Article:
Claims that cover things that have been claimed in tens and hundreds and thousands (literally) of other patents, parallel, prior and even expired.

How did this happen?

(And I'm muttering under my breath something about who it might have been that convinced Congress to underfund the PTO about twenty years ago, and to ignore the then already glaring need to computerize the patent records, etc. And who it might have been that apparently ordered the patent examiners to ignore software that existed prior to some point in the late '80s or early '90s in searching for prior art. At whose behest?

And, especially, who allowed abstract software claims to be considered patentable works, when until then, concrete claims had been considered essential for patent eligibility? No source code in the patent claims? In other words, no implementation details? No instantiation of the invention to allow comparison with another invention?

And often, when there is source code, the claims are allowed to extend to disparate languages, languages under which the implementation significantly differs, to the degree that, in any concrete field, would be considered a different invention. Who allowed abstraction to be patented in the name of software?

Well, some people, myself included, readily admit that software is by nature abstract. One of the reasons software was originally set outside the domain of patentable material was the recognition that the mathematical nature of software forced it to a level of abstraction that does not mix well with what were then considered the fundamental principles of patenting.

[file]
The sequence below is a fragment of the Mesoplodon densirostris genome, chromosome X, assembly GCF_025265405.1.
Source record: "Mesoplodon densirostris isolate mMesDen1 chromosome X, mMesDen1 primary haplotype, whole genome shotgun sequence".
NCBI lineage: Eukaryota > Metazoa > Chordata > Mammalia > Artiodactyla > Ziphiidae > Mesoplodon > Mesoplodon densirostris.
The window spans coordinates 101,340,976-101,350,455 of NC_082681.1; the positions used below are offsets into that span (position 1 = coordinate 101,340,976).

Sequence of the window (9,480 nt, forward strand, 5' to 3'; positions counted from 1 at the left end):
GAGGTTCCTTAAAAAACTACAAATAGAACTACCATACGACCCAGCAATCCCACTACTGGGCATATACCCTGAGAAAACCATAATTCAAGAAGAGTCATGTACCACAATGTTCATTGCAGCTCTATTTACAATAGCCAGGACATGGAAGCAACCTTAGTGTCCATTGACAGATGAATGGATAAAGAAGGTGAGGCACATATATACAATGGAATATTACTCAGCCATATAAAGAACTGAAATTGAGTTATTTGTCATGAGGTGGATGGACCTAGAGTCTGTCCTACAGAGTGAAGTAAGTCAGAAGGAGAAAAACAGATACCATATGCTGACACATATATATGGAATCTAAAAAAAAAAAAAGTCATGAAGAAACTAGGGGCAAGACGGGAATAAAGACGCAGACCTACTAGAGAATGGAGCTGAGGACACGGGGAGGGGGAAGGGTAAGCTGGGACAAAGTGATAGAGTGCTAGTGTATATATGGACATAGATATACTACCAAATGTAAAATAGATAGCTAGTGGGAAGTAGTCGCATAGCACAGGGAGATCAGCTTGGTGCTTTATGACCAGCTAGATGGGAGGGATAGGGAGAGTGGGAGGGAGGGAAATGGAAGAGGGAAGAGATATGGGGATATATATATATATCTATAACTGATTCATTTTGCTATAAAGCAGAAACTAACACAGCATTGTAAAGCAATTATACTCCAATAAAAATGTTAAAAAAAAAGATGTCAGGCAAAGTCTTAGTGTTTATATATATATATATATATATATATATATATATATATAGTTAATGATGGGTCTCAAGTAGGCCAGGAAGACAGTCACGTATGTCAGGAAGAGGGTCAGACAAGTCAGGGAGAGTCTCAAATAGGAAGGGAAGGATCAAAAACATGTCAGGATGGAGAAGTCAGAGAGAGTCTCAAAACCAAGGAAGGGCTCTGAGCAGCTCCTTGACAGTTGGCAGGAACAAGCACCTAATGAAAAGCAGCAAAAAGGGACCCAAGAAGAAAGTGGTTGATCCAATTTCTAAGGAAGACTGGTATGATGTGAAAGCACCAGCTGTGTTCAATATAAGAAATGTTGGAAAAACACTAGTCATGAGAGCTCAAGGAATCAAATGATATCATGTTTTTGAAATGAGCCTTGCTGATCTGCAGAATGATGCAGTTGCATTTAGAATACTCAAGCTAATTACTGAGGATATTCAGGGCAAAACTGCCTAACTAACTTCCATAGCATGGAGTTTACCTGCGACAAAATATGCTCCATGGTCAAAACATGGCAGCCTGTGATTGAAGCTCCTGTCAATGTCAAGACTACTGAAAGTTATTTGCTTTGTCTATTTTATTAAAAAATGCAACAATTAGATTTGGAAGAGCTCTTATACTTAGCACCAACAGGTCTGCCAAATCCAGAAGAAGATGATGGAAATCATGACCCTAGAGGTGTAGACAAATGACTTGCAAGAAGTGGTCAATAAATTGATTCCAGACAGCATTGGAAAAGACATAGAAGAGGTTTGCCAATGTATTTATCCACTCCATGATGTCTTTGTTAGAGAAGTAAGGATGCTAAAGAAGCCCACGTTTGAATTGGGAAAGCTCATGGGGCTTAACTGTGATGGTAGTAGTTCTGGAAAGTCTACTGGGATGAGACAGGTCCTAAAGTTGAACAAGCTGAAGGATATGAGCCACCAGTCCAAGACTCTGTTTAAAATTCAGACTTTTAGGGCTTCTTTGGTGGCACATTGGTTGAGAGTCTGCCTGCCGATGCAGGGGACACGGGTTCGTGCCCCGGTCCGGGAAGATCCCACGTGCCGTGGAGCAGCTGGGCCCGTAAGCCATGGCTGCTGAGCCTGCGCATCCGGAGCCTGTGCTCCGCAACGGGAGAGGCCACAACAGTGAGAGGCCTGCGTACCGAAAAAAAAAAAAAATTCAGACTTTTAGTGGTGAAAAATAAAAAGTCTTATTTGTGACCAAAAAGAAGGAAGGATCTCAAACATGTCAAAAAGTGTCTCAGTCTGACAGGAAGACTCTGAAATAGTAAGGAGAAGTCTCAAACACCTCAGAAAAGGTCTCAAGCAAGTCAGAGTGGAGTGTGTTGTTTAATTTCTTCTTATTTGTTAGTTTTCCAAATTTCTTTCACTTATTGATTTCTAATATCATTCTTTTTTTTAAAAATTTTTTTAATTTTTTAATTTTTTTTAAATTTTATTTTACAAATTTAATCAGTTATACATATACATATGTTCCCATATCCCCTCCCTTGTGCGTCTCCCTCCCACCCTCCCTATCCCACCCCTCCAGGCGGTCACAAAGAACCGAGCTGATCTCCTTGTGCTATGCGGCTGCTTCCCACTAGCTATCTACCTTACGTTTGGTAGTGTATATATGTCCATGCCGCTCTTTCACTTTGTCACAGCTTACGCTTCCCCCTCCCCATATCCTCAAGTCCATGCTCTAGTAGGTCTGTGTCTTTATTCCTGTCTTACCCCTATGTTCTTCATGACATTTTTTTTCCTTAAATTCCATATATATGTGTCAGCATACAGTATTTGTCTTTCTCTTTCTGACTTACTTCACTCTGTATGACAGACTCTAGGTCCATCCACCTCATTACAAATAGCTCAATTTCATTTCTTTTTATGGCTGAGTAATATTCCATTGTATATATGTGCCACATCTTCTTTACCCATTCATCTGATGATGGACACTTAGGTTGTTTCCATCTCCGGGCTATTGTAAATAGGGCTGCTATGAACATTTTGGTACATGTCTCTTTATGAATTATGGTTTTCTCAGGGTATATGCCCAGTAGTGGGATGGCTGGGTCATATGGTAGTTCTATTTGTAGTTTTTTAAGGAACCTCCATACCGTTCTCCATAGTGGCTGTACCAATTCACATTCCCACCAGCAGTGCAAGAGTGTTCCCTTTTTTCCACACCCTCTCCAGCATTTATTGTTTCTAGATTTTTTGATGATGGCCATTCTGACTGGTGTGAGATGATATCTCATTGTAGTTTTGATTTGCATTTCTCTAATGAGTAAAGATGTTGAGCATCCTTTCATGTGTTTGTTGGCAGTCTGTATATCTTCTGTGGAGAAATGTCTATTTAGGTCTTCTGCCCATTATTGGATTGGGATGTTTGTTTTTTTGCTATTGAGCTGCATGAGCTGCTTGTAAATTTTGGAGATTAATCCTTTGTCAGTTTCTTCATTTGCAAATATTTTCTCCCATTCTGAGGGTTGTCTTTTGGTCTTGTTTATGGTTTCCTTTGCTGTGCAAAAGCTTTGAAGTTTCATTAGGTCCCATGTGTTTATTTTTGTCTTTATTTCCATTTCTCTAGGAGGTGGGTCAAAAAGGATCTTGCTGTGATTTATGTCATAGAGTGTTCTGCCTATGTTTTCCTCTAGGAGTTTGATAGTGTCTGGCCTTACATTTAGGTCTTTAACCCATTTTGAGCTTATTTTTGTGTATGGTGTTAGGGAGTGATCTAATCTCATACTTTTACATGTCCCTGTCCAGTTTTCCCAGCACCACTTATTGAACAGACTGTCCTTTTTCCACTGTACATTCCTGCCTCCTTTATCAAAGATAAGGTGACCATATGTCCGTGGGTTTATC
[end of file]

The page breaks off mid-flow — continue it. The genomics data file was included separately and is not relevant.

But such questions don't seem to find any response, even though I'm not the only one who is wondering.)

There are other ways to share, besides extra-Constitutional "temporary monopolies" created based on non-Constitutional extensions to patents and copyrights.

"Open source" or "free/libre" licenses provide another framework for sharing. The GPL and the BSD/MIT class licenses are prominent examples of the approach, for software. The Creative Commons organization has several licenses that extend the concepts to other creative domains.

The idea behind the BSD/MIT class license is that the original author (inventor), for whatever reason, does not want to bother with the trouble usually required to share through patents. The only thing condition is that other users should not try to steal the work, claim the copyright for themselves, etc.

In school, we would talk about plagiarism and attribution. We should talk about such things more in patent and copyright practice.

The idea behind the GPL is that the final product is shared similarly to the BSD, but with an additional condition that induces sharing. The work is only allowed to be the base of further creative work for those who are willing to share what they have built on top of the original work.

This is not forced sharing, it is an exchange. If you don't want to share, you don't have to use the GPL licensed work.

If one wants only to share the final product until the patent or copyright expires, these approaches to sharing are not appropriate.

On the other hand, many people are far less interested in control or profit, and more interested in the right to gain other value by sharing.

As long as none of the three general approaches are forced on anyone, there should be no problem. Should there?

Why is it that so many of the group that wants to only share the final product (and hardly that, at all) seem to want to use bogus intellectual property claims to force those who are interested in the value of more open sharing to forgo that value?

I'm not against patents and copyrights, but the current mess is a real mess, and not really legal, not conforming with the US Constitution.